Alex Krowka:
Got it. And Todd, do you want to add anything more to that? I believe you touched on it for a second.

Todd Usher:
Yea, you know, we certainly try to be open-minded and fairly innovative with materials and processes that we use. In our market we've never used insulated concrete forms. One of the big concerns is termites. And one of the second big concerns is waterproofing. So what we found in our market is our waterproofing contractor will not warrant their waterproofing applied to insulated concrete forms because of fear and concern of puncturing the waterproofing membrane during backfill. So we've had fantastic success with the precast, pre-insulated Superior Wall product. And we really don't see a whole lot of reason to go outside of that. One, as Luis said, it's more expensive. And two, we've got proven processes and approaches that work quite well to build homes to this level of performance.

Alex Krowka:
Got it; thank-you. And then when we did our poll, you had asked what other types of attendees we have, and so I'm just going to touch on that real quick. We have HVAC consultants, architects, equipment manufacturers, people from nonprofits such as Habitat for Humanity. We have some students on the line, as well as university faculty. So it definitely runs the gamut, which is exciting to see.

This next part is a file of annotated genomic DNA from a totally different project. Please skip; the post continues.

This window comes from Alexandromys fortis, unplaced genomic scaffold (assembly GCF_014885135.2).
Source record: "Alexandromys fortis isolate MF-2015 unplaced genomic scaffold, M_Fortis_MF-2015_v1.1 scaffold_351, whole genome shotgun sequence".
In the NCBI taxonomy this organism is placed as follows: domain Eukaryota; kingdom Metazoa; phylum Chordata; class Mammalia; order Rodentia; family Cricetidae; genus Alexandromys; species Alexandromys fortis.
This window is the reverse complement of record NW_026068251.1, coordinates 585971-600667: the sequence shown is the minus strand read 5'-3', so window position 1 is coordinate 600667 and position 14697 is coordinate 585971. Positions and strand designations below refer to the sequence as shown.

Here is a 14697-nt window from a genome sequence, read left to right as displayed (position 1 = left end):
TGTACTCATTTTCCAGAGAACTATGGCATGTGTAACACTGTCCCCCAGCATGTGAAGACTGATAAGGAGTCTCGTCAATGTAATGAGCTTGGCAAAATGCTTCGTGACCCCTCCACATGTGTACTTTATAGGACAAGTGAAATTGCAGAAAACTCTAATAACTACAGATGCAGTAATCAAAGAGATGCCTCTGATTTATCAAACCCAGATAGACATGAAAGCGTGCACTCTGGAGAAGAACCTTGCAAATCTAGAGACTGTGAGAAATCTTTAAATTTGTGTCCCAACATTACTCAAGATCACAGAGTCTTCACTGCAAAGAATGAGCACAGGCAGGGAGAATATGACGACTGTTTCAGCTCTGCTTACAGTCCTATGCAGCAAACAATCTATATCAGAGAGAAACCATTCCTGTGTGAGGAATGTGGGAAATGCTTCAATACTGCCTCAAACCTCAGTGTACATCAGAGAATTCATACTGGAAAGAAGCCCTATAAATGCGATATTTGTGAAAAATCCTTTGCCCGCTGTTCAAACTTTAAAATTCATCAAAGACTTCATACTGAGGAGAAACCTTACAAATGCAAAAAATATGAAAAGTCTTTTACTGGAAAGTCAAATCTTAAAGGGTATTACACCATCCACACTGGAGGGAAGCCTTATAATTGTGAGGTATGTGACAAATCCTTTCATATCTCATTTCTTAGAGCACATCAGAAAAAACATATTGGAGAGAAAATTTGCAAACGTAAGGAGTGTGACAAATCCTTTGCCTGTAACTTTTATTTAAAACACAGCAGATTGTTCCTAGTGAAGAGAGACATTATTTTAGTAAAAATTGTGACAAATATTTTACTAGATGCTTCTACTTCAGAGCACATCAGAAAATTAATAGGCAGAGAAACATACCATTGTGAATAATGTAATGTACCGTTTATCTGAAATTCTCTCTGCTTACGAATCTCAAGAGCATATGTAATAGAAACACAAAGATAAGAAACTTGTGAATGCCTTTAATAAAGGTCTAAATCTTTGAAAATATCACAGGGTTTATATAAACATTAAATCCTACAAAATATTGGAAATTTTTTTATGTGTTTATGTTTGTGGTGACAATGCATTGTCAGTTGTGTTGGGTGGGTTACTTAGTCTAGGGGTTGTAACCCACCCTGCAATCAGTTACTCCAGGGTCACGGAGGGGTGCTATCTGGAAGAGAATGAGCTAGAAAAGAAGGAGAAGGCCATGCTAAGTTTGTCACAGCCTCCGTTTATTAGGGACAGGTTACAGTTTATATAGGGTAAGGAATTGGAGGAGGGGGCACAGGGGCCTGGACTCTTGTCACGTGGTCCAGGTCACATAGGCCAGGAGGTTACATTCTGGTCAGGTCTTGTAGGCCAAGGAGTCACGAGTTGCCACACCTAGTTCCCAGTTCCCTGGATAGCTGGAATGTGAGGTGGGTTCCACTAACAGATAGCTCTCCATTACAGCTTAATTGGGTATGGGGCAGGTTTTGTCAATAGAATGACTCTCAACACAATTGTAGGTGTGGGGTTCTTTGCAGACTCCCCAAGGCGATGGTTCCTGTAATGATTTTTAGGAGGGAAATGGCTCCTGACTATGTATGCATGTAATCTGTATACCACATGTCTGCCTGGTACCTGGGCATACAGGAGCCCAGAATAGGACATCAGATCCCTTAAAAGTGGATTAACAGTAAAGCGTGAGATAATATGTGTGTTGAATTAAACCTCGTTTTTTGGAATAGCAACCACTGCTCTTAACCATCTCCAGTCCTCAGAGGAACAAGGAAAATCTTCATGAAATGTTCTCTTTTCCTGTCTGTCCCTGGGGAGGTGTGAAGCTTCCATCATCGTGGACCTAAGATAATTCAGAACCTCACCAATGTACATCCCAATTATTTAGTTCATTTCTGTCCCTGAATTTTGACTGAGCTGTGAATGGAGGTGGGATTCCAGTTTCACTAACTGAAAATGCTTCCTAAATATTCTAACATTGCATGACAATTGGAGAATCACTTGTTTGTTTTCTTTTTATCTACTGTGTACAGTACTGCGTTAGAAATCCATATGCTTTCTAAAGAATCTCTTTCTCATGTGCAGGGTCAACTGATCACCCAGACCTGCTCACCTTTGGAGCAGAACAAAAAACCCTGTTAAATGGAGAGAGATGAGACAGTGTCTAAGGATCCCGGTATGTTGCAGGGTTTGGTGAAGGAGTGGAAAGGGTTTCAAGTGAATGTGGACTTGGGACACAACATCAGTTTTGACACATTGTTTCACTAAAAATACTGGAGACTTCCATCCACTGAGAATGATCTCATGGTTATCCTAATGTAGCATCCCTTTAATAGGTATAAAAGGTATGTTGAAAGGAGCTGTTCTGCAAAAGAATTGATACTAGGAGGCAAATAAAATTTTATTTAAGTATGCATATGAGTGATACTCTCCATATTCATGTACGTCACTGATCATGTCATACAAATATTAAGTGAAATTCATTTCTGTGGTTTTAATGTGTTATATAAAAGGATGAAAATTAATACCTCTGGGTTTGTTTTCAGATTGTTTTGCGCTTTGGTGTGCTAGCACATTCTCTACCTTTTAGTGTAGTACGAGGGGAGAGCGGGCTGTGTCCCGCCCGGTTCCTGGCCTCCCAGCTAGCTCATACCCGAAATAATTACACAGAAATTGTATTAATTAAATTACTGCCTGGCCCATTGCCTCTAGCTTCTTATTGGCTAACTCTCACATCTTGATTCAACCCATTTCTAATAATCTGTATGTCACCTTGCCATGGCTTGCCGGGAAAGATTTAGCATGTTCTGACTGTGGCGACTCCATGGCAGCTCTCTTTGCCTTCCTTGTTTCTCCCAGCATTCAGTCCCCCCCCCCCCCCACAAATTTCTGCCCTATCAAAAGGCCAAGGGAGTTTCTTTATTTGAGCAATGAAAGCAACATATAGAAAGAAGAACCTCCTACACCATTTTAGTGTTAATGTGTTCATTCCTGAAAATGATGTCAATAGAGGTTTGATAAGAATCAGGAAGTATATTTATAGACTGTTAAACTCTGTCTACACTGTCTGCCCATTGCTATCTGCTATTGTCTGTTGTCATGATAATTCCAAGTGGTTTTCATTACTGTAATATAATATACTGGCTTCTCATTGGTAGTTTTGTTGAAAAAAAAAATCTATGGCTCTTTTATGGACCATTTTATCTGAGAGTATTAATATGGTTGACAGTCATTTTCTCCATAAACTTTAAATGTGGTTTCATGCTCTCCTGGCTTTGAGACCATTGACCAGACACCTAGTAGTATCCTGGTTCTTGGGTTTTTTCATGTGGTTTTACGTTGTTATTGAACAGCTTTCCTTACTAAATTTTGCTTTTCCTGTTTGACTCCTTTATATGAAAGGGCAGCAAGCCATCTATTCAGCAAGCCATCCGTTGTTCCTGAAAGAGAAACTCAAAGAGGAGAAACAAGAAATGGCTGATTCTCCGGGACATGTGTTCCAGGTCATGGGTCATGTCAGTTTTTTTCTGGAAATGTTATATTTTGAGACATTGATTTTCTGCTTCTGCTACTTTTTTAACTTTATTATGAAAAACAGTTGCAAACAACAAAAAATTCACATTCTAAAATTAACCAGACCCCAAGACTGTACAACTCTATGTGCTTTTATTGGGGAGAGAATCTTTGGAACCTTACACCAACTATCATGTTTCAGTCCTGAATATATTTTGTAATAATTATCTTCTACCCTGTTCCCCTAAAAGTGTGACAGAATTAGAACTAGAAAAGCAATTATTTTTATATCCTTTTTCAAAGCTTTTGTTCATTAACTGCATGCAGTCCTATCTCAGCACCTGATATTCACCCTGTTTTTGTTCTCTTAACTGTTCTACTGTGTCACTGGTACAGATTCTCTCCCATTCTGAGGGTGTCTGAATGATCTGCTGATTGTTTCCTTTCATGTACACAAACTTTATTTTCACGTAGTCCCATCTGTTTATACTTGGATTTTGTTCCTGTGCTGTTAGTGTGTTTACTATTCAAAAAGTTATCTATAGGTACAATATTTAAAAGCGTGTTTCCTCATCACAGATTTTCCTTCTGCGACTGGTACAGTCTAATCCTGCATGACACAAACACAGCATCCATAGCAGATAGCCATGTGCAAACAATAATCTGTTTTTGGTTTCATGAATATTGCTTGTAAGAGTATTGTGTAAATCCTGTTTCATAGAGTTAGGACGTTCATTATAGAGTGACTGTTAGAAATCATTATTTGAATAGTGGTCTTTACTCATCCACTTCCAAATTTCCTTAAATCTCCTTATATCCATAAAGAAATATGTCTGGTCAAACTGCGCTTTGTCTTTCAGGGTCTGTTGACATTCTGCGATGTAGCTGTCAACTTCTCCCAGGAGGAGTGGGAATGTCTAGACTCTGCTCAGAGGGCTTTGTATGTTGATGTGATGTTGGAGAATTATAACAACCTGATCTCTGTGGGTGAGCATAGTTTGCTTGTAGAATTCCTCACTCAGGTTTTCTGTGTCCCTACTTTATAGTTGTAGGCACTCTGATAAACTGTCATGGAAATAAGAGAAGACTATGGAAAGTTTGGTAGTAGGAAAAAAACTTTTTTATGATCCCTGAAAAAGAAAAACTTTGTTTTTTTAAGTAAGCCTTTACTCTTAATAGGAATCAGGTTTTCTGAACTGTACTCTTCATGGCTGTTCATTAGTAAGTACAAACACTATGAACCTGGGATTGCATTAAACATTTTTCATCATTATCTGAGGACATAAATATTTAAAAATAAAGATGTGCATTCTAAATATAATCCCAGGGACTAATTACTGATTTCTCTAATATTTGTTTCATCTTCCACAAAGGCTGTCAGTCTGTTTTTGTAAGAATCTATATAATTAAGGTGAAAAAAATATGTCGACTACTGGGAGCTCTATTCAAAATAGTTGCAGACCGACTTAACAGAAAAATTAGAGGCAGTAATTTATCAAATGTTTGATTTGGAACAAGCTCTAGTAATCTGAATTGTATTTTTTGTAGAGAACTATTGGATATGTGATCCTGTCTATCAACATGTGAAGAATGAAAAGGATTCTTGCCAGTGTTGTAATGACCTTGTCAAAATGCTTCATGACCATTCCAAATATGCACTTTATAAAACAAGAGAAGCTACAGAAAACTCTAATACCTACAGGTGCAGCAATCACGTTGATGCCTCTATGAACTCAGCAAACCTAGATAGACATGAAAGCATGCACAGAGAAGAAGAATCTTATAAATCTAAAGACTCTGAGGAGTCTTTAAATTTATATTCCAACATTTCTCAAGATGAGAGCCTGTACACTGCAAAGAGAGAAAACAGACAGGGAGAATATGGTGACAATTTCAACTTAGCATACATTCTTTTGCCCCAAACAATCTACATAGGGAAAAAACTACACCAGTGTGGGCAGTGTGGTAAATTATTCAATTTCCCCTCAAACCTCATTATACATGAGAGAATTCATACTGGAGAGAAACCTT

Todd Usher:
That's great, great.

Alex Krowka:
Now going to another question here: Todd, I think this was more geared toward your presentation: What type of 3D software do you use?

Todd Usher:
For our architectural CAD drawings, we use a product called Chief Architect. And we have found that it has plenty of capability for residential and light commercial CAD drawing. We've not ventured into the world of AutoCAD and Reddit. Chief Architect is very easy to use and very powerful. On the engineering side, our truss manufacturer / engineer uses MiTek components, and the MiTek software is something that most of these truss manufacturers get as part of purchasing connectors from MiTek. So it's a hugely powerful tool and one that we use on every single project after we go through truss design and structural engineering, to review all of the elements that might be a factor in how we build the house.

Alex Krowka:
Got it. And Luis, I don't remember if you touched on this, but do you use any 3D modeling software?

Luis Imery:
We don't at the moment. We piggyback out of our lumber supplier for all the structural components. And we do all the (inaudible) design, so we do an overlay, but here in the office we don't merge files together. But we look and say, OK, we have (inaudible) this much, and yea, we can (inaudible). But no, we're not there yet.